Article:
DRUG POSSESSION DEFENSES
Whenever a person is charged with the crime of illegally possessing a drug or narcotic, by their very nature, these cases give rise to numerous issues relating to whether the evidence was obtained illegally and whether the State has sufficient evidence to prove their case beyond a reasonable doubt.
Was the initial stop by law enforcement conducted illegally?Whether the person charged is driving or is a passenger in a car, or is merely on foot, law enforcement must have a reasonable suspicion to stop and detain a person at a minimum. This is an area of the law with an abundance of case law which may allow your attorney to file a motion to suppress evidence against you. If law enforcement stopped or detained you without sufficient reason to do so; your attorney could file a motion to suppress which would could lead to the evidence being inadmissible in court.
Was a search of your person or property conducted illegally?Even if law enforcement has stopped or detained you legally; they may need additional legal justification to search your property or you. There are numerous variables and factual situations which may cause the evidence obtained by law enforcement to be deemed inadmissible in court. Your attorney will have to thoroughly analyze each factual situation to determine if there is a legal basis to file a motion to suppress evidence against on your behalf.
Were the drugs or paraphernalia in your constructive possession only?If you are in a car or residence with other people and you are not in actual possession of a drug or paraphernalia, you are generally considered to be in "constructive possession" of the item. Often times the State's case is legally insufficient to convict you in a "constructive possession" case if there is not evidence such as an admission, a fingerprint, or DNA linking you to the drugs or paraphernalia. Your attorney can then file an appropriate motion in your defense.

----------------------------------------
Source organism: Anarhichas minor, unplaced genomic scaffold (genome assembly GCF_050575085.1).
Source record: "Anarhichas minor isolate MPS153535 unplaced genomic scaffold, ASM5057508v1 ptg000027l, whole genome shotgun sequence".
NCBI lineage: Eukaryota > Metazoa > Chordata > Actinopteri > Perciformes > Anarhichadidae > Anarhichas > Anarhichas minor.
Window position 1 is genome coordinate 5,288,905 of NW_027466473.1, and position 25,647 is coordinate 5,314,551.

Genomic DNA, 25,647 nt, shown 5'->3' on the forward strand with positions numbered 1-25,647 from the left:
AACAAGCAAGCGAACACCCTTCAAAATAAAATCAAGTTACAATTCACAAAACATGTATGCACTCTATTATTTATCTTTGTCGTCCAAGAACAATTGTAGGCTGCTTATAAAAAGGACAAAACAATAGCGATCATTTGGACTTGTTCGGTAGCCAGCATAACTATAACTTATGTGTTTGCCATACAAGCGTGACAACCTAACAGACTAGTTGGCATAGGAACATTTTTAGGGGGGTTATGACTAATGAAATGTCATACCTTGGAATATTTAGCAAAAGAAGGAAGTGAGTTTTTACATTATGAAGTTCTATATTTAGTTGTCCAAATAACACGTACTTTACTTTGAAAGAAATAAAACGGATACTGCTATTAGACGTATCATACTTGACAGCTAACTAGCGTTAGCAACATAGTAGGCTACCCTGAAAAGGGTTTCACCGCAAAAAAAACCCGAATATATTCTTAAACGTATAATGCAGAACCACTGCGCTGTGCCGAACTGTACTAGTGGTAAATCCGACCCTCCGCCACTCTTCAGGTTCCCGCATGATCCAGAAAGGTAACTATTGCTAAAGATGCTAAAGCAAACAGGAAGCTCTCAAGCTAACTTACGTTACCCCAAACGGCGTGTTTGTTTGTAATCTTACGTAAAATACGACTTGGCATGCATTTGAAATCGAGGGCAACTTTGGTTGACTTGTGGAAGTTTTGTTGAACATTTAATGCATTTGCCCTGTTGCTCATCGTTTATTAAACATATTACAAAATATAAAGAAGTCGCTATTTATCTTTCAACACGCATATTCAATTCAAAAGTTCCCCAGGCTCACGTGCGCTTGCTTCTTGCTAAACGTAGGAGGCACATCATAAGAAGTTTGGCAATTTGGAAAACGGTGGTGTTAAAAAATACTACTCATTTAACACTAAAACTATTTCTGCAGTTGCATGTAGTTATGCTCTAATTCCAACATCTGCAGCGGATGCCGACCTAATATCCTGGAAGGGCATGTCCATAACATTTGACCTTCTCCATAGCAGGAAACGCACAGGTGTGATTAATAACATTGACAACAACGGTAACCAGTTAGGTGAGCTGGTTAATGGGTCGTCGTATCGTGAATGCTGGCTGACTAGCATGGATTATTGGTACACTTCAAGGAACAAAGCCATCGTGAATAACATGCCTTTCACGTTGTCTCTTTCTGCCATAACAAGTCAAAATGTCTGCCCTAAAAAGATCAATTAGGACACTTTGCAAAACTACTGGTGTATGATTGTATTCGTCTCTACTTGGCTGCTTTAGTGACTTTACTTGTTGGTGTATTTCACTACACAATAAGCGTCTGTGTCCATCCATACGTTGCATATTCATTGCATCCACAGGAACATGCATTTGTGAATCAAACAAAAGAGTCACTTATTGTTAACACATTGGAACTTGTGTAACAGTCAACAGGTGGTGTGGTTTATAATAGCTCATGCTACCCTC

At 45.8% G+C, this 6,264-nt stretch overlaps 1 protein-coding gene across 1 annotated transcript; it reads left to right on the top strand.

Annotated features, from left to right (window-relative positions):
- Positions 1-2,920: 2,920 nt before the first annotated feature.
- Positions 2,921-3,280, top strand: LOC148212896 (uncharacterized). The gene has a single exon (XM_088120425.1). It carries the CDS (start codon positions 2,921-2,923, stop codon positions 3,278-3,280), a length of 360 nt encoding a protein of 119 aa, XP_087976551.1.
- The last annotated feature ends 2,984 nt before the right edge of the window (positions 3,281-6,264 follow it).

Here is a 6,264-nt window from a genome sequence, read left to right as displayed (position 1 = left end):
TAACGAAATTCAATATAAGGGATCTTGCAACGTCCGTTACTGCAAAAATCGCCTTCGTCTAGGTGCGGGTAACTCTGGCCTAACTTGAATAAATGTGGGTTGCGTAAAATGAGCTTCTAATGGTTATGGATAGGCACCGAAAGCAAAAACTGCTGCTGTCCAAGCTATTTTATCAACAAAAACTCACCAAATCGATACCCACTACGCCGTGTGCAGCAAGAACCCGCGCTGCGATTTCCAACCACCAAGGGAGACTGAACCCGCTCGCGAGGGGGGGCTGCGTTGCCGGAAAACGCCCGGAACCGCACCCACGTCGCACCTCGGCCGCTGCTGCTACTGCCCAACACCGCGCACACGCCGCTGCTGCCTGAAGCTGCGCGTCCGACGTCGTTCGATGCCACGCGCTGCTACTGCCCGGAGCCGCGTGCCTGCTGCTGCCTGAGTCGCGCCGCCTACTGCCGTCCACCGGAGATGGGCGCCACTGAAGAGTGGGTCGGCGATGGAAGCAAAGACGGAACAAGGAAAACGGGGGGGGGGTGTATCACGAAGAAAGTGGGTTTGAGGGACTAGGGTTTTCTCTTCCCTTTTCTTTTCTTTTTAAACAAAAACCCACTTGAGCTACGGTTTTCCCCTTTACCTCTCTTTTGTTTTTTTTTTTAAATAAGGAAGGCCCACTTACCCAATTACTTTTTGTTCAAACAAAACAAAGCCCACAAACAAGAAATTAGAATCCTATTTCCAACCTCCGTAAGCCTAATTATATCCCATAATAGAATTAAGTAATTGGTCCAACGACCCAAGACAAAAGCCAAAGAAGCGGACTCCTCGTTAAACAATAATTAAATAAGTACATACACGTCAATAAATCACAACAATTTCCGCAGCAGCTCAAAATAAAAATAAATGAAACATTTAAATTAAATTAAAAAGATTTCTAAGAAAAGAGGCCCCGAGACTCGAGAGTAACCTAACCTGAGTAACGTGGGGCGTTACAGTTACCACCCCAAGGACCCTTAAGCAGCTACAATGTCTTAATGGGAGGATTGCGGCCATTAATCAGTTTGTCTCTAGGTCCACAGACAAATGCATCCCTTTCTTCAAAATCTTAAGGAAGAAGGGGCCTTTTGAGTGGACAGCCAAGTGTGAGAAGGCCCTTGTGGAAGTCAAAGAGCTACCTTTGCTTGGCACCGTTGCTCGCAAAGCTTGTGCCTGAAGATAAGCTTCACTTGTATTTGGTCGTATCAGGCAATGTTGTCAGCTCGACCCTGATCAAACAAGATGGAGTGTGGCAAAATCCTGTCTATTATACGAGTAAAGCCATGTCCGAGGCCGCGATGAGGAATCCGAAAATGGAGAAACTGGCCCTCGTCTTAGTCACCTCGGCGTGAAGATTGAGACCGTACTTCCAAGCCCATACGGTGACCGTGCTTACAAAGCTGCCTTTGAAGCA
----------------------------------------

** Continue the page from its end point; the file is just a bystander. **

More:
Were any statements obtained by law enforcement in violation of your Miranda Rights?Unlike TV, law enforcement does not have to read you your Miranda Warnings as soon as you are arrested. However, under the law if you are in custody and you are being interrogated; then law enforcement is required to read you your Miranda Warnings. If you make a statement or an admission to law enforcement, and they have failed to provide you with you Miranda Warnings contrary to the law; then your attorney can file a motion to suppress your statements.